Charles's Reviews > The League of Unexceptional Children

The League of Unexceptional Children by Gitty Daneshvari
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Oct 05, 2015

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bookshelves: children-s, mystery, stat_2, reviewed

Stuff I Read – The League of Unexceptional Children by Gitty Daneshvari Review

This book caught me a bit by surprise. On one level, it's a book that takes aim at spy tropes and turns them on their head, poking fun at the idea that the best and brightest would be best suited for being the least memorable. The book focuses on Jonathan and Shelly, two kids who are constantly overlooked. They are ignored, unheard. And that is where the book is the most interesting and also the most troubling, because while it is nice to see a work break from the rather cliché message of everyone is extraordinary, it also kind of reinforces the erasure of these characters, kind of claiming that their power is in the fact that they are overlooked. And that, while certainly interesting, didn't quite work as well as I would have liked.

The action of the book is fun, though, completely ridiculous and over the top, with the highest spy organization of the land one run by children. The reasoning behind it makes a certain amount of sense, and there is a lot of mileage that the book gets out of the gags, the tropes being twisted, the differences between Jonathan and Shelly and their Very Exceptional British peers. The book is obviously critiquing the idea that every child must be extraordinary to be valuable. That every child needs to get straight A's and be good at sports and socially confident and a hundred different things. I do think teaching children that they are all exceptional is a fairly pointless endeavor, because it does little to teach them how to fail, how to lose. That's one thing that Jonathan and Shelley excel at.

I also like the characters themselves. Jonathan and Shelley are both a bit strange but very memorable with some deep-set issues that stem from their insecurities. The extent that they are unexceptional is a bit hard to swallow, but that they are ignored is easy to relate to. Most people are overlooked, are taught to conform to some ideal, to try and aspire to be a certain kind of better. And this book certainly twists that, because while Jonathan and Shelly start out hoping to reach that ideal, they slowly come to see their unique value. It's just a bit…well, conflicting that the story posits their erasure as a good thing. I get showing that these kids need to stop working toward some ideal that doesn't suit them, that doesn't value them, but the League only seems a small step up from that, exploiting their invisibility to mostly benefit those very people who don't see either of the main characters as worthy of remembering.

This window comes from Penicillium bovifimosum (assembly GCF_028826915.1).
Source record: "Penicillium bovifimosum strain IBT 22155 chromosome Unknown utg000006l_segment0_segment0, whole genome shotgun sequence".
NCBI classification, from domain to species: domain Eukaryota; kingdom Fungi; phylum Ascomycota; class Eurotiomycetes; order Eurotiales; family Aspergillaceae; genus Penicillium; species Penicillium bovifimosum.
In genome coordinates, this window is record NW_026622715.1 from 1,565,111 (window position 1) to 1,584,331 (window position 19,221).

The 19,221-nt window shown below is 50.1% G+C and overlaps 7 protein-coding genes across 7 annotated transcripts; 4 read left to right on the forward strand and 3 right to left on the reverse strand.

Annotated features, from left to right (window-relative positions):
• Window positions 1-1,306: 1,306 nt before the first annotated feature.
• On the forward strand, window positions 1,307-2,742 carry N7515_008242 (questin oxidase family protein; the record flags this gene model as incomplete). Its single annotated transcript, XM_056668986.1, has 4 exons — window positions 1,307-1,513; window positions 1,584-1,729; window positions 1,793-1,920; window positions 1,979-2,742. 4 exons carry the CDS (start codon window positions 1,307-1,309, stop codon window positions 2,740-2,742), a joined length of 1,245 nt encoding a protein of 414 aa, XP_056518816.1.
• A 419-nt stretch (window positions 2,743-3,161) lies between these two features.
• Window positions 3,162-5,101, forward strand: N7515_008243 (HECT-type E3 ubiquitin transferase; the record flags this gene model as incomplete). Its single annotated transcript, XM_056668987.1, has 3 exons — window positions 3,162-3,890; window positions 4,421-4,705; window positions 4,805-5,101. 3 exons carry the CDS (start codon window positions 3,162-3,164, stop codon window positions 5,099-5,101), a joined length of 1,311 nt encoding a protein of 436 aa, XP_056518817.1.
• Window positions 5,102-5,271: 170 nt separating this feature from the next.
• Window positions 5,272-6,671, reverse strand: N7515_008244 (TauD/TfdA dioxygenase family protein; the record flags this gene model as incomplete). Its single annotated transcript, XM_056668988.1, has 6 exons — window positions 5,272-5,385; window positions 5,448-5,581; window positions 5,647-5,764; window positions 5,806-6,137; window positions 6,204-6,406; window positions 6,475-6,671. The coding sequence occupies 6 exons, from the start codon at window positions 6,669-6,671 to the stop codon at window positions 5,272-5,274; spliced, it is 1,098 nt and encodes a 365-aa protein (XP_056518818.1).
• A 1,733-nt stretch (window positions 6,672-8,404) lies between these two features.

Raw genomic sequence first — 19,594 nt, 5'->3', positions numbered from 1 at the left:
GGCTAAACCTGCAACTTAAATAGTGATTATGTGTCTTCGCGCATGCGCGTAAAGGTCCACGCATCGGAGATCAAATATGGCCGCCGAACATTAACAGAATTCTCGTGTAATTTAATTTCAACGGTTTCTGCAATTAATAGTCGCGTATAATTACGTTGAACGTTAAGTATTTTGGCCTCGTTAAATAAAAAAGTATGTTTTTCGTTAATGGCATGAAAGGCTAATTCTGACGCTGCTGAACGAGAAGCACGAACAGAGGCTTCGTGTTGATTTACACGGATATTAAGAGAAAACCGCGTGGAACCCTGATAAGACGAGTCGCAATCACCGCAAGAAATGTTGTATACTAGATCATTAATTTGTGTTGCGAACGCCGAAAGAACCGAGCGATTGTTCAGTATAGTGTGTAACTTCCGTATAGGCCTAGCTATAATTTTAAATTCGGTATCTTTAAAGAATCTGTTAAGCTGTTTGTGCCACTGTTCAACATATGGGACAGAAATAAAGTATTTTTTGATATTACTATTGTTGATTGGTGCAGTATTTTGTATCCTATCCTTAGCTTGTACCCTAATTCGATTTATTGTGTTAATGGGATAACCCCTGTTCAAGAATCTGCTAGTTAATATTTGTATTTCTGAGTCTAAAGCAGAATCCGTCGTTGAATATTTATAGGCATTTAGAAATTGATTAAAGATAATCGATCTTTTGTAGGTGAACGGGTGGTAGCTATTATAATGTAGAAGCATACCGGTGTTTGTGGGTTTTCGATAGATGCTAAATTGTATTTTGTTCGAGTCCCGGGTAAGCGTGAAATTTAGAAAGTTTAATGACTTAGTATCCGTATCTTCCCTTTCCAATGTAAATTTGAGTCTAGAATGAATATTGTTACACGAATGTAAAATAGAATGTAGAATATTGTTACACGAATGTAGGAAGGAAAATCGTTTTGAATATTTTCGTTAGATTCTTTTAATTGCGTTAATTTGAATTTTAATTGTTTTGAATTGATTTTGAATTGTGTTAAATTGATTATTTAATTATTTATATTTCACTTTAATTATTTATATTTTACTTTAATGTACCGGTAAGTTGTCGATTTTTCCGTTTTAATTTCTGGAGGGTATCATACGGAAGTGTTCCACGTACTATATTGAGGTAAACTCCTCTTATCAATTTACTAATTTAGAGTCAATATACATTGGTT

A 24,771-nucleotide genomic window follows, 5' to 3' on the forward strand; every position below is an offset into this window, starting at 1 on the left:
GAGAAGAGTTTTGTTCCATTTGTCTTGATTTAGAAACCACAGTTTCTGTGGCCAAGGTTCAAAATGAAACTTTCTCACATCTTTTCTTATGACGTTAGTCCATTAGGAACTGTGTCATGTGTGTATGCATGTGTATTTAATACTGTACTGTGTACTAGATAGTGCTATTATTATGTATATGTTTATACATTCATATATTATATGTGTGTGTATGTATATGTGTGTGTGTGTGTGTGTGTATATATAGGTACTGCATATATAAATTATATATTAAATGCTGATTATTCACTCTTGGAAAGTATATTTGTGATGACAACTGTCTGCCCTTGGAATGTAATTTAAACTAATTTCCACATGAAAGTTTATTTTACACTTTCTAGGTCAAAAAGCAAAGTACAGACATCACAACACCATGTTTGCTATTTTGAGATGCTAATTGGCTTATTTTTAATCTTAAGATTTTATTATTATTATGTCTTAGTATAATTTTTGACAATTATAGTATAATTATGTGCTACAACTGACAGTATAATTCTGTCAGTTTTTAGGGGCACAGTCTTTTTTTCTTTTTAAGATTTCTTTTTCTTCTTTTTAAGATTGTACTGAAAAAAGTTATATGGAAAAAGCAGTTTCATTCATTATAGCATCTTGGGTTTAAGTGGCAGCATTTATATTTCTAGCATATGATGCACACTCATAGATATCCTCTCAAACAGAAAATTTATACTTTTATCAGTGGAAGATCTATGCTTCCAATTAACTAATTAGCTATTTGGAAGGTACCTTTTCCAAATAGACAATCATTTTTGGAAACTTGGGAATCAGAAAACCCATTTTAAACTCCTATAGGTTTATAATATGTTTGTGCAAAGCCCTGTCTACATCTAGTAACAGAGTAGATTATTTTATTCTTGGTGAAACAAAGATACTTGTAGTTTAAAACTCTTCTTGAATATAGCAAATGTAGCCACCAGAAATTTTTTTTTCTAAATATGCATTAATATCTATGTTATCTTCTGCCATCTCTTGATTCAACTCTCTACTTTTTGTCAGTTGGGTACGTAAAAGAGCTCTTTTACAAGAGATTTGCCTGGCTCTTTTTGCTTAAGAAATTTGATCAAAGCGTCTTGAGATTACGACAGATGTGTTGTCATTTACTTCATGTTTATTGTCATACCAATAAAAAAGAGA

But it's possible that the series will give Jonathan and Shelly another option, or will get them to the place where people emphasize seeing everyone rather than taking advantage of their own marginalization. Because what people should realize is hat Jonathan and Shelly are unique and memorable and interesting. That their greatest asset is not that they are overlooked but that they are capable and have a particular kind of strength. As it is, it's an interesting book, and an entertaining one, but not one that I was wholly comfortable with. A 6/10 for me.

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Reading Progress

October 5, 2015 – Started Reading
October 5, 2015 – Shelved
October 5, 2015 – Shelved as: children-s
October 5, 2015 – Shelved as: mystery
October 5, 2015 – Shelved as: stat_2
October 5, 2015 –
page 240
100.0% "Well that was rather cute. A nice use of main characters who really don't shine, but are interesting all the same."
October 5, 2015 – Finished Reading
November 10, 2015 – Shelved as: reviewed

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